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412-                                              MEDICAL JURISPRUDENCE

as dichotomy or fee sharing, and may render him liable to have his name
erased from the Medical Register.


Ordinarily, it may be presumed that a medical practitioner should at
once communicate to the police any information about a criminal act that
might have come to his knowledge in his professional work, but this is not
always the case. He should not play the part of a detective, but use his
own discretion. For instance, he should hand over to the police a man,
whom, from the nature of his injury, he may suspect to be <an assailant in a
murder case. If he happens to treat a person who has attempted to commit
suicide, he is not bound by law to report him to the proper authorities', but
he has to inform the police if he happens to die. If the friends or relatives
of the suicide undertake to carry the information to the police, he must see
that they do.

A medical practitioner is not legally obliged to give information to the
police-officer or magistrate of the-commission of, or of the intention of any
other person to commit the offence of criminal miscarriage under section
44 of the Criminal Procedure Code of India, which makes the keeping back
of information of several other .offences punishable (vide Appendix III). If
he is called in to treat a woman on whom an illegal operation has been
attempted or performed to procure miscarriage, he must give his best
attention hi examining her, must make a careful record of her general con-
dition and o£ the signs present .in her genital organs and must immediately
call in another practitioner for consultation. If the woman's condition is so
serious that she is about to die, he must-arrange to record her dying
declaration as to the cause" of her condition.

' -       -             DUTIES OF A PATIENT

When a patient employs a medical practitioner for the treatment of his
slilment, he may4 reasonably be expected to supply his doctor with complete ,
information concerning the facts and circumstances of the case, to allow him
full opportunity for his* own treatment, to obey his instructions and carry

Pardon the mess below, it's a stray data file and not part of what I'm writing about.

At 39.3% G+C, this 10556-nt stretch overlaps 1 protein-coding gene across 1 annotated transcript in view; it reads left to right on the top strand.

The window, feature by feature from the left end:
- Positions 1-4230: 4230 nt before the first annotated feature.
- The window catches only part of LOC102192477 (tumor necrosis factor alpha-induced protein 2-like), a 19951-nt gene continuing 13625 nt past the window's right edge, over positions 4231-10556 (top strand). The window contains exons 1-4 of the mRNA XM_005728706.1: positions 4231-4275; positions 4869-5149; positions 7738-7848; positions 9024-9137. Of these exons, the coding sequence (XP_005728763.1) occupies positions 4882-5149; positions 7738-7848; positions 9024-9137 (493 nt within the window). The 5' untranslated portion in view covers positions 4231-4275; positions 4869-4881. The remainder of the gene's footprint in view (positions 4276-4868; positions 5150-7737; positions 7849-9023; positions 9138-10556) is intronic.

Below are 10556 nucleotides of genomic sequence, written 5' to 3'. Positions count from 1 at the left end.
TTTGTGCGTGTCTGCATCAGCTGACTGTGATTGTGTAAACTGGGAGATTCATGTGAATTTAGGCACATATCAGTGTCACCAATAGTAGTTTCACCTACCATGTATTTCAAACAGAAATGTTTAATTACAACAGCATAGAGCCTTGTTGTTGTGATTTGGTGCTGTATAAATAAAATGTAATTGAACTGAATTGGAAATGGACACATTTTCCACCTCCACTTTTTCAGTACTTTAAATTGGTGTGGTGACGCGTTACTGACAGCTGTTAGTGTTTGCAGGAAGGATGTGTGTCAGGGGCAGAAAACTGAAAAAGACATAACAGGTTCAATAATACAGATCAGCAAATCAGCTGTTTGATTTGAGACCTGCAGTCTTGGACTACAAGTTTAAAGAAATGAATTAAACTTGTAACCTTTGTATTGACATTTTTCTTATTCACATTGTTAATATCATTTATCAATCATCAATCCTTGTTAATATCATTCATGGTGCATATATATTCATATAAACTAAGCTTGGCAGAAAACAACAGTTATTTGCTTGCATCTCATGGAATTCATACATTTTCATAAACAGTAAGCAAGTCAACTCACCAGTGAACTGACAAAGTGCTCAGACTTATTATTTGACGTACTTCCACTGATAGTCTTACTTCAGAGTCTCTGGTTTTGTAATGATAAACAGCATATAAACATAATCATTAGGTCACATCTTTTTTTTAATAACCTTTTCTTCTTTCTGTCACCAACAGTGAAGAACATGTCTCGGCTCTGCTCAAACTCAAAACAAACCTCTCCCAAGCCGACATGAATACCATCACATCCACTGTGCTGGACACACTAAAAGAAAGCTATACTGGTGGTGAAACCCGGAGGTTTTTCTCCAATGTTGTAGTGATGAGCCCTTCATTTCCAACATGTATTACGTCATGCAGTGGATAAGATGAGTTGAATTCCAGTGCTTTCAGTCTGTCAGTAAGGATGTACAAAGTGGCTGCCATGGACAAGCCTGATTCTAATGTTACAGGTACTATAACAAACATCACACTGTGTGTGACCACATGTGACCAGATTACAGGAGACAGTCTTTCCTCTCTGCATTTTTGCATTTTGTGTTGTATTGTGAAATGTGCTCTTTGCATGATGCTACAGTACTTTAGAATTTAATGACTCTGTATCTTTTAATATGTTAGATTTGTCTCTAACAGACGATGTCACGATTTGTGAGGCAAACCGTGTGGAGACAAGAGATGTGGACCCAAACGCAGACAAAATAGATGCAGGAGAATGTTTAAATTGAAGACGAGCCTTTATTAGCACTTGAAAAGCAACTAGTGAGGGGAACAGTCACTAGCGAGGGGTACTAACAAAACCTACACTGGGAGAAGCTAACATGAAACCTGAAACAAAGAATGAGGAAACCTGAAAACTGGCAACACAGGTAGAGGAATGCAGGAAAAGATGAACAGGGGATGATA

out his directions to the very lettetf as regards his diet, medicine, mode of
life, and to pay him a reasonable fee for his services.


Malpraxis defined as want of reasonable care and skill, or wilful negli-
gence on the-part of a medical practitioner in the treatment of a patient SQ
as to lead to his bodily injury or to the loss of his life. An action for
malpraxis may be brought against a medical practitioner in a civil or
criminal court. For the convenience ,of description malpraxis is therefore
classified as civil or criminal malpraxis. * *                                             r

Civil Malpraxis.—This is-a form -of malpraxis in which a patient brings
an Action for damages in a civil court against his medical attendant, if fie
has suffered injury in consequence of negligence or unskilled treatm«k
The liability of the medical attendant is not decreased by the fact that he
treated his patient gratuitously in a charitable hospital, but the burden of
proving negligence to establish his case rests always on the plaintiff.

The law presumes that a person who enters the medical profession
undertakes to use a reasonable degree of skill, care and knowledge in the
treatment of Ms patient to the best of his judgment, but he is not liable for
an error of judgment. A general medical practitioner is expected to use
only the average degree of slpll and knowledge whi^b other general medical
practitioners of Ms qualifications use, but he;is not ^xpected to perform a